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I am running into some confusion when trying to explicitly describe the group $^{2}\!A_3''$ (using the naming convention that Tits gives in his Corvallis notes). If anyone can give me any advice, I would greatly appreciate it.

Set-up: Let $k$ is a non-Archimedian local field with: \begin{align*} \mathfrak o&=\text{ring of integers in $k$}\\ \mathfrak p&=\text{$\mathfrak o \pi$ the maximal ideal in $\mathfrak o$}\\ \mathfrak f&=\text{$\mathfrak o/\mathfrak p$ the residue field of $k$}\\ \end{align*} Let $K/k$ be a maximal unramified extension with: \begin{align*} \mathfrak O&=\text{ring of integers in $K$}\\ \mathfrak P&=\text{$\mathfrak O\pi$ the maximal ideal in $\mathfrak O$}\\ \mathfrak F&=\text{$\mathfrak O/\mathfrak P$ the residue field of $K$}\\ \end{align*} I will denote by $F$ the Frobenius automorphism which cyclically generates ${\rm Gal}(K/k)\cong{\rm Gal}(\mathfrak F/\mathfrak f)$.

The group: I will be constructing the group $^{2}\!A_3''$ via Galois decent from the group $G={\rm SL}_4(K)$. Let $I$ be the standard Iwahori subgroup of $G$ $$ I=\begin{bmatrix}\mathfrak O&\mathfrak O&\mathfrak O&\mathfrak O\\\mathfrak P&\mathfrak O&\mathfrak O&\mathfrak O\\\mathfrak P&\mathfrak P&\mathfrak O&\mathfrak O\\\mathfrak P&\mathfrak P&\mathfrak P&\mathfrak O\end{bmatrix}\cap G $$ We want to give an action of ${\rm Gal}(K/k)$ on $G$, giving rise to a $k$-structure. Moreover, I will choose my ${\rm Gal}(K/k)$-action so that it leaves stable the Iwahori subgroup $I$. For this, I will let the Frobenius automorphism $F$ act on $G$ via $$ F:X\mapsto Q^{-1}(^{t}\!X^F)^{-1}Q\qquad\text{with }Q=\begin{bmatrix}1\\&&&1/\pi\\&&1/\pi\\&1/\pi\end{bmatrix}, $$ where $^{t}[x_{ij}]^F=[F(x_{ji})]$. Sure enough, the Iwahori subgroup $I$ is preserved by this action, since $F$ permutes the corresponding simple affine root groups of $G$: $$ F\begin{bmatrix}1&x\\&1\\&&1\\&&&1\end{bmatrix}=\begin{bmatrix}1\\&1\\&&1\\-\pi F(x)&&&1\end{bmatrix} $$ and $$ F\begin{bmatrix}1\\&1&x\\&&1\\&&&1\end{bmatrix}=\begin{bmatrix}1\\&1\\&&1&-F(x)\\&&&1\end{bmatrix} $$ If I understand things correctly, the fixed point group $G^F$ should be the group $^{2}\!A_3''$ given in Tits' Corvallis table.

My Confusion: My confusion comes from the definition of the/an Iwahori subgroup of $G^F$. On one hand, it would make sense to me that I would define the fixed point group $I^F$ to be the Iwahori subgroup of $G^F$. But on the other hand, it would also make sense that the Iwahori subgroup of $G^F$ is the stabilizer of the appropriate alcove in the apartment of $G^F$. Unfortunately, these two objects do not appear to coincide. In particular, if we consider the matrix $$ g=\begin{bmatrix} a&&b\\&1\\-\pi F(b)&&F(a)\\&&&1 \end{bmatrix} $$ with $a,b\in K$ such that $a\,F(a)+\pi b\, F(b)=1$ and $F^2(a)=a$ and $F^2(b)=b$. Therefore $g\in G^F$. We have that this $g$ stabilizes the fundamental alcove of $G^F$, but $g$ belongs to $I^F$ only if $a,b\in\mathfrak O$.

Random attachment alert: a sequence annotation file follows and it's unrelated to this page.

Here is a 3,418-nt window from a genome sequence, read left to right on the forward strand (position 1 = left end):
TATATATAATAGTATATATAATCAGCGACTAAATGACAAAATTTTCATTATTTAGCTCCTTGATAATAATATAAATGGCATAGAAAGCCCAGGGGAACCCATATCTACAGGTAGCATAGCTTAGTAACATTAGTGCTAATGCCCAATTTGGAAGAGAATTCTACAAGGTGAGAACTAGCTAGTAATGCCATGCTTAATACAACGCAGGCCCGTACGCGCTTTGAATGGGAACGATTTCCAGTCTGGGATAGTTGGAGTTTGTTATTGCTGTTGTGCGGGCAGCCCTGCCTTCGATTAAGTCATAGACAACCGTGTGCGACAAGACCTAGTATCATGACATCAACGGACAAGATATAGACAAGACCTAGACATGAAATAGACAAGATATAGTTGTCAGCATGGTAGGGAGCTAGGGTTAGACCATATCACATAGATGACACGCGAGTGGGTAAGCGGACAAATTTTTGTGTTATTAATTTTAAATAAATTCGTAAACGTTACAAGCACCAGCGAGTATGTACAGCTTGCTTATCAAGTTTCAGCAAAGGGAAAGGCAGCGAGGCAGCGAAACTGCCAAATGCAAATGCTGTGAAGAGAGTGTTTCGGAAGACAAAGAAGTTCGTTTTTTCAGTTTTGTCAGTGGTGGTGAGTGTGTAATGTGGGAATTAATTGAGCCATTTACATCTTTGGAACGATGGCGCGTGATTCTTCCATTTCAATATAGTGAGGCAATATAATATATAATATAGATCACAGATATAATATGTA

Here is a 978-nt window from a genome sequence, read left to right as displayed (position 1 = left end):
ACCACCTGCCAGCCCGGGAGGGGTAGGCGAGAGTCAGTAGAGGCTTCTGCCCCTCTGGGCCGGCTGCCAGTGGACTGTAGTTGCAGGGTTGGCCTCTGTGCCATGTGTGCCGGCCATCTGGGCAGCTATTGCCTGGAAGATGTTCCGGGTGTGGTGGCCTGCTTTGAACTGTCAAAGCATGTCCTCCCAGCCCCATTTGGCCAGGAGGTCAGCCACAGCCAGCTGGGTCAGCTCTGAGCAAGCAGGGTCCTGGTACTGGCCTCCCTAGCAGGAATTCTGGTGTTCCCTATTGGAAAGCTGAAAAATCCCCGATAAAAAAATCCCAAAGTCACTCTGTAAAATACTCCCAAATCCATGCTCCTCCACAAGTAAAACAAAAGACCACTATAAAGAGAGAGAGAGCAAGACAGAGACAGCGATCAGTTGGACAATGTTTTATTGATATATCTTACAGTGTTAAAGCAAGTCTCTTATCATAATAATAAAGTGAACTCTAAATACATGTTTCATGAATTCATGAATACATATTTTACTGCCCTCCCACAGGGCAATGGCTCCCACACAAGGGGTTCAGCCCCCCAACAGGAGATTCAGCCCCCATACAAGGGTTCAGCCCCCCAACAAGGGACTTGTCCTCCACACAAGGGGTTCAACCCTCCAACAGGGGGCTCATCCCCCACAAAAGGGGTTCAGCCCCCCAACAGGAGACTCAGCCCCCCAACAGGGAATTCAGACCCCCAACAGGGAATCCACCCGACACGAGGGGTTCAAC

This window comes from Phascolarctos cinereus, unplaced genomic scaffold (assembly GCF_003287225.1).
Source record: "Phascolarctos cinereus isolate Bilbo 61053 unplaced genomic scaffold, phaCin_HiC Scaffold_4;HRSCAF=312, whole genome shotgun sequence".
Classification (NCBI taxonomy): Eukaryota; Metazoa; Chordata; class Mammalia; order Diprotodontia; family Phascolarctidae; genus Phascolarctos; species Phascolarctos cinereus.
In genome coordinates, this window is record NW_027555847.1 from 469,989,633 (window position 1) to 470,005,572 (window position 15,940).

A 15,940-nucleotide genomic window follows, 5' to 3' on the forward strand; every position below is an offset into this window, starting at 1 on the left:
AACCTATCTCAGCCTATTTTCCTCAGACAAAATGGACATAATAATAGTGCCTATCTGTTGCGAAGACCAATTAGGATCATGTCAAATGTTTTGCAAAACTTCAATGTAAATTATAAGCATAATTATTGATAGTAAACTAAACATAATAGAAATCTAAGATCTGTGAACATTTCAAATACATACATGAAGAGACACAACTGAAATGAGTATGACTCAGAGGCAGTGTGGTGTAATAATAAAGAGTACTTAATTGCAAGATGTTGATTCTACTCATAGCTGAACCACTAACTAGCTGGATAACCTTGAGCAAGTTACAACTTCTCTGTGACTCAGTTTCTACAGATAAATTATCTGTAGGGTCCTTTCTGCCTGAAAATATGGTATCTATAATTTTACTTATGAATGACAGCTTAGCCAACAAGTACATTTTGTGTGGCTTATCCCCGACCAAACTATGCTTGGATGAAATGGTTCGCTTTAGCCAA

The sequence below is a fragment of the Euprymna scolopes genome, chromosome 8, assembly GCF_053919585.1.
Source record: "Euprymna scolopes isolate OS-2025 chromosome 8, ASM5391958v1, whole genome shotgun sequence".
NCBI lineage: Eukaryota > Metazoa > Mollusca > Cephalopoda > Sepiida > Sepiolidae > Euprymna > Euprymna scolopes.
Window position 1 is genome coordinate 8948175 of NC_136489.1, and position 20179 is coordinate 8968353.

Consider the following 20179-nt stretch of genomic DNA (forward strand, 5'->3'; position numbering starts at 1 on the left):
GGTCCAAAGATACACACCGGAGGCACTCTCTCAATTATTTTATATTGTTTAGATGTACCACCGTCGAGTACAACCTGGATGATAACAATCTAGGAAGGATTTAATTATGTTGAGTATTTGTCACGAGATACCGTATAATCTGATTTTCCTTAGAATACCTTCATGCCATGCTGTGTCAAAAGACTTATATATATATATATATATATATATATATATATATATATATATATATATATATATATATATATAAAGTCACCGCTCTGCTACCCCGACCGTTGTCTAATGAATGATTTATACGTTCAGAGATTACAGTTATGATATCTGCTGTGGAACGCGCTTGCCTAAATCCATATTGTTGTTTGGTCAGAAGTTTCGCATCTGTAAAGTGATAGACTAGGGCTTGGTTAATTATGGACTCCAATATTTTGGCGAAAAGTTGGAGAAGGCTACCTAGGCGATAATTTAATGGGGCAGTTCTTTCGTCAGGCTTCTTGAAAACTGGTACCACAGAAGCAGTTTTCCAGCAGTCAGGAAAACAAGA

If anything is unclear or you would like me to provide any more information, let me know. I'd be happy to.

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    $\begingroup$ (My sympathies: there are not many good sources for Galois-twisted, not-necessarily-quasi-split, etc., cases, despite their being understood "in principle". So you/we are left to double-check whether some "prescribed" object really is what it is claimed to be... or maybe there's a typo somewhere!?!?! Amid endless notational and normalization conventions... No way to avoid being sure first-hand.) $\endgroup$ Aug 26, 2019 at 21:09
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    $\begingroup$ If $a F(a) + \pi b F(b) = 1$, then it is not too difficult to show that $a$ and $b$ have to be in $\mathfrak{O}$; otherwise you get a contradiction by considering valuations. $\endgroup$ Aug 27, 2019 at 11:53
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    $\begingroup$ @paulgarrett Thank you for the sympathies. This has been the most consistent source of struggles of mine as a grad student. Its comforting to know that I'm not the only one. $\endgroup$ Aug 27, 2019 at 14:29
  • $\begingroup$ @DavidLoeffler Thank you! This is exactly what I needed. I should have suspected that this was the case. Thank you for the quick, and simple answer. $\endgroup$ Aug 27, 2019 at 14:29

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(Expanded version of my earlier comment, reposted as an answer):

If $F^2(a) = a$, $F^2(b) = b$, and $a F(a) + \pi b F(b) = 1$, then it is not too difficult to show that $a$ and $b$ have to be in $\mathfrak{O}$; otherwise you get a contradiction by considering valuations, because the valuation of $a F(a)$ has to be even and the valuation of $\pi b F(b)$ has to be odd.

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